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Government proposals to deregulate gene editing unveiled at Oxford Farming Conference

Plans to remove EU regulations on gene editing (GE) of crops and livestock were unveiled today by the Environment Secretary, George Eustice, at the Oxford Farming Conference.

A consultation into the future regulation of gene editing was announced by Eustice, and will run for ten weeks until mid-March.

Gene editing is a controversial technique that can be used to make changes to a cell’s DNA, by deleting, replacing or adding DNA sequences. In contrast to genetic modification (GM), this does not involve adding genes from other organisms.

Speaking at the 75th annual Oxford Farming Conference (OFC), this year hosted online, the Secretary of State claimed that having left the European Union, the UK would be free of regulations which previously it had “no choice but to slavishly adopt.”

In 2018, the European Court of Justice (ECJ) ruled that gene editing was too similar to genetic modification and thus should be subject to the same restrictions as GM crops, which currently face a near-total ban in the EU.

The Department for Environment, Food and Rural Affairs (Defra) says that gene editing “could unlock substantial benefits to nature, the environment and help farmers with crops resistant to pests, disease or extreme weather and to produce healthier, more nutritious food”.

Defra adds that “technologies developed in the last decade enable genes to be edited much more quickly and precisely to mimic the natural breeding process, helping to target plant and animal breeding to help the UK reach its vital climate and biodiversity goals in a safe and sustainable way.”

The Department suggests that it hopes that regulations regarding the gene editing of certain organisms will be removed following the consultation, pointing to Japan, Australia and Argentina, where it says “this approach has already been adopted”.

Sir David Baulcombe, Regius Professor of Botany in the Department of Plant Sciences at the University of Cambridge, said:

“The overwhelming view in public sector scientists is that the Nobel Prize winning methods for gene editing can accelerate the availability of crops and livestock for sustainable, productive and profitable agriculture. I welcome the DEFRA consultation that will help with a broader assessment of gene editing as an appropriate technology in agriculture.”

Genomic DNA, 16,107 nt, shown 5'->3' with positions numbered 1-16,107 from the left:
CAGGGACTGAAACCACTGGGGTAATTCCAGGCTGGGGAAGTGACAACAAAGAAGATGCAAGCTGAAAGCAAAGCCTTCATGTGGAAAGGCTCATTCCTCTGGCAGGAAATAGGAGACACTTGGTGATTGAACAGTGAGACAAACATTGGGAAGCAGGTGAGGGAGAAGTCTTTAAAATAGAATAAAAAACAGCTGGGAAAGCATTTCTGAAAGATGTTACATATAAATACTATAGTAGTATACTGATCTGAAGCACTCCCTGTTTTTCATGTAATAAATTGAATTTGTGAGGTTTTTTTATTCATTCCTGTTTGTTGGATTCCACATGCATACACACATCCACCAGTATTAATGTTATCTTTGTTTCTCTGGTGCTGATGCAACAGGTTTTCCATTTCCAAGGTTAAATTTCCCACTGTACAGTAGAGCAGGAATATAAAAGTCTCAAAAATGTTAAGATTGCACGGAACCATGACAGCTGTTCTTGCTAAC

The Secretary of State revealed the consultation plans at the Oxford Farming Conference, which is usually held in the first week of January at the Examination Schools in Oxford. This year, however, due to the coronavirus pandemic, it has been held online.

Eustice was joined by his Scottish, Welsh, and Northern Irish rural affairs ministers, Fergus Ewing of the Scottish government, Lesley Griffiths from Wales, and Edwin Poots, of Northern Ireland.

Whilst there was some agreement between all four on the need to support the farming industry in the post-Brexit United Kingdom, Ewing, of the Scottish National Party, said that he was “very concerned” about the potential effects of cheap imports. One example of this is beef from the USA, which could hurt the competitiveness of Scottish beef farmers due to its low price.

The Labour MWA Griffiths argued that the most recent spending review from the Treasury regarding funding for farms was “incredibly disappointing” and worried that a post-Brexit farm subsidy and support scheme could be “much worse” for Welsh farmers.

There was a mixed response to the Secretary of State’s announcement on gene editing, with the National Farmers’ Union supporting the consultation, whereas other groups, such as the Rare Breed Survival Trust, have expressed concerns over “risks to livestock from the unplanned use of technology.”

Ewing also raised the fact that the EU Commission is currently reviewing the ECJ’s judgment regarding GE, and said that it was premature to proceed with a consultation now, before the Commission have published their review, which is expected in April.

The Oxford Blue was able to ask the four ministers about the role of rewilding in supporting more sustainable agro-ecology in the UK, as well as improving biodiversity and tackling climate change.

George Eustice revealed that he was currently reading Isabella Tree’s book about rewilding English farmland, and said that whilst the strategy was “not right for most farmers,” he wanted to support “nature-led revival”. Eustice said that Defra was working to support ten additional projects, similar to the one undertaken by Tree and her husband, Charlie Burrell, at the Knepp Estate in West Sussex.

Meanwhile, the other ministers were less supportive of rewilding, with Northern Ireland’s rural affairs minister, Edwin Poots, labelling the strategy as a “complete and total failure,” which “took away from biodiversity.”

Ewing was equally sceptical, keen to reassure Scottish farmers that there are “no plans to reintroduce wolves or lynxes” to Scotland, and emphasised instead the “re-peopling of rural Scotland.”

Griffiths admitted that it was the first time she had used the term in any speech given in the four years in her job, saying that the majority of farmers she had spoken to were opposed to rewilding.

The Conference’s theme this year has been “Business as Unusual,” with panels and discussions focused not only on the potential impacts of leaving the EU, but also how the coronavirus pandemic has changed farming life and business.

Defra has been contacted for more detail regarding the ten rewilding projects mentioned by the Secretary of State.

Image source: Oxford Farming Conference

Max Spokes

Max (he/him) is Environment News Editor at The Oxford Blue for Hillary 2021. He is in his second year studying History and Politics at Balliol.